Point Park Conservatory Theatre Company opens its season with Kiss Me, Kate, the 1949 Cole Porter classic where Shakespeare meets musical comedy. The show, which won the first-ever Tony for best musical, is a musical-within-a-musical: Tensions mount between the producer/director/star and his leading lady, who’s also his ex-wife. The production, directed by Zeva Barzell, gets it first performance at the Pittsburgh Playhouse tonight. AR 8 p.m. Continues through Oct. 29. Rockwell Theatre, 222 Craft Ave., Oakland. $10-20. 412-392-8000 or

Fri., Oct. 20 – Stage

Resonance Works opens its fifth season tonight at the Pittsburgh Youth Concert Orchestra School of​ ​Music​,​ with Into the Fire/Poet’s Love. The program, presented in collaboration with TEXTURE Contemporary Ballet, begins with Camille Claudel: Into the Fire, a song cycle about French sculptor Camille Claudel’s fears, memories and longings, sung by mezzo-soprano Kara​ ​Cornell. Then, baritone Daniel Teadt sings Robert Schumann’s Dichterliebe​ (A Poet’s Love) in a new arrangement for piano quintet by Robert Frankenberry, featuring pianist Mark​ ​Trawka​. AR 8 p.m. (150 Lake Drive, Wexford). Also 8 p.m. Sat., Oct. 21 (Rodef​ ​Shalom​, 4905 Fifth Ave., Shadyside). $35. 412-501-3330 or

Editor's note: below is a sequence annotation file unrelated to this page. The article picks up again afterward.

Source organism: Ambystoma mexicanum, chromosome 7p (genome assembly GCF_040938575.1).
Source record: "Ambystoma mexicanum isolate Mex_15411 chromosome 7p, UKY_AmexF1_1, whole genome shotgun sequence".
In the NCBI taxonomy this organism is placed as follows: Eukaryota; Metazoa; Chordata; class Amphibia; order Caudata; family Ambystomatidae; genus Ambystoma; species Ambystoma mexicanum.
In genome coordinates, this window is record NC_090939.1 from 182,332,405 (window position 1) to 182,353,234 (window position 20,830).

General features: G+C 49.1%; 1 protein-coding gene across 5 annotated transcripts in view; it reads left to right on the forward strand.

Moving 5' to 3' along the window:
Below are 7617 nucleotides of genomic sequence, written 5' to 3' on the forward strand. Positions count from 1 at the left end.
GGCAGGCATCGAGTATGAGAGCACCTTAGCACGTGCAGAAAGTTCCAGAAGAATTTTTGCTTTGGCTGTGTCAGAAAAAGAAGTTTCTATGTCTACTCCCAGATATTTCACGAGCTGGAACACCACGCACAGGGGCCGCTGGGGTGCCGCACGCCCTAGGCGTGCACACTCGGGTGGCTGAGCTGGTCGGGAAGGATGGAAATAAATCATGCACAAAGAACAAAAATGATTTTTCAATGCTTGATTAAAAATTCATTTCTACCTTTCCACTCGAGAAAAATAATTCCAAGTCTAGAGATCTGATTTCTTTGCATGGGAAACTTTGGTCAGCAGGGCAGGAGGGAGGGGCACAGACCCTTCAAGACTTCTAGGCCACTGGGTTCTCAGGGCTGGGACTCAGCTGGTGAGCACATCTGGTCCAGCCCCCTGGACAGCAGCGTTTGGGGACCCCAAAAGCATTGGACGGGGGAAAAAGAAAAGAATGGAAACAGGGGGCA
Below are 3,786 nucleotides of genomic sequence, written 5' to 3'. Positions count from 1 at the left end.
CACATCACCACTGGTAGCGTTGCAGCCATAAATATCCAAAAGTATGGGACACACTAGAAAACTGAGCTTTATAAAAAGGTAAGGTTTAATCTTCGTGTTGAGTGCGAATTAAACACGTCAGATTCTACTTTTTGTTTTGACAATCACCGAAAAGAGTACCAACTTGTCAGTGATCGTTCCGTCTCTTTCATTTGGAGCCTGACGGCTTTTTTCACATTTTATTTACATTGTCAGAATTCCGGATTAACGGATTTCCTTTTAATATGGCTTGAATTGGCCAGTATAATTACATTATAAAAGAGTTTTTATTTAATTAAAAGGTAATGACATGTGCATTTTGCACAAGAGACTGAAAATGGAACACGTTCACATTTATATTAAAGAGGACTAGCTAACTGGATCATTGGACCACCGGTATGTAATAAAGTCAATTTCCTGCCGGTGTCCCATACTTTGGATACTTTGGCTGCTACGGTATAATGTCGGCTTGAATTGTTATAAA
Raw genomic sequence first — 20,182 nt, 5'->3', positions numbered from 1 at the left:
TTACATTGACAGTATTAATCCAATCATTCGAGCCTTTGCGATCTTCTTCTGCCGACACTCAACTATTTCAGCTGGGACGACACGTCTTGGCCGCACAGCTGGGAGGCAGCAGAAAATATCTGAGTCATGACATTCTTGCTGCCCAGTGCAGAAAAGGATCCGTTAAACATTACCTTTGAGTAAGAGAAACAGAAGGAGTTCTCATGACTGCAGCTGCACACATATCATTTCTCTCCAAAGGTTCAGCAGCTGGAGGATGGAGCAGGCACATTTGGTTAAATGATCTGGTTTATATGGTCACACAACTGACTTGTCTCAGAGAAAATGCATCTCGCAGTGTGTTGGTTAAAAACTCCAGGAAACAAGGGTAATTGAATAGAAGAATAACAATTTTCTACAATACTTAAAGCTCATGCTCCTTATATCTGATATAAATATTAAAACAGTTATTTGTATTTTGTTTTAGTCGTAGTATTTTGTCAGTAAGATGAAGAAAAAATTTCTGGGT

Fri., Oct. 20 — Talk

Harry Belafonte rose to fame in the 1950s as a singer (“Day-O”) and film actor, but eventually became at least as well known for his civil-rights work; he was both the first black Emmy-winner and a long-time friend of Dr. Martin Luther King Jr. Belafonte remains active with ventures like the Sankofa Justice & Equity Fund, a nonprofit he founded to leverage culture and celebrity for social justice. Tonight, in a rare Pittsburgh visit, Belafonte speaks at the Carnegie Music Hall courtesy of the Carnegie Museum of Art. Harry Belafonte on Civil Rights and Black Leadership includes an audience Q&A. BO 8 p.m. 4400 Forbes Ave., Oakland. $25-50 (VIP dinner package: $175). 412-622-3131 or

Fri., Oct. 20 – Music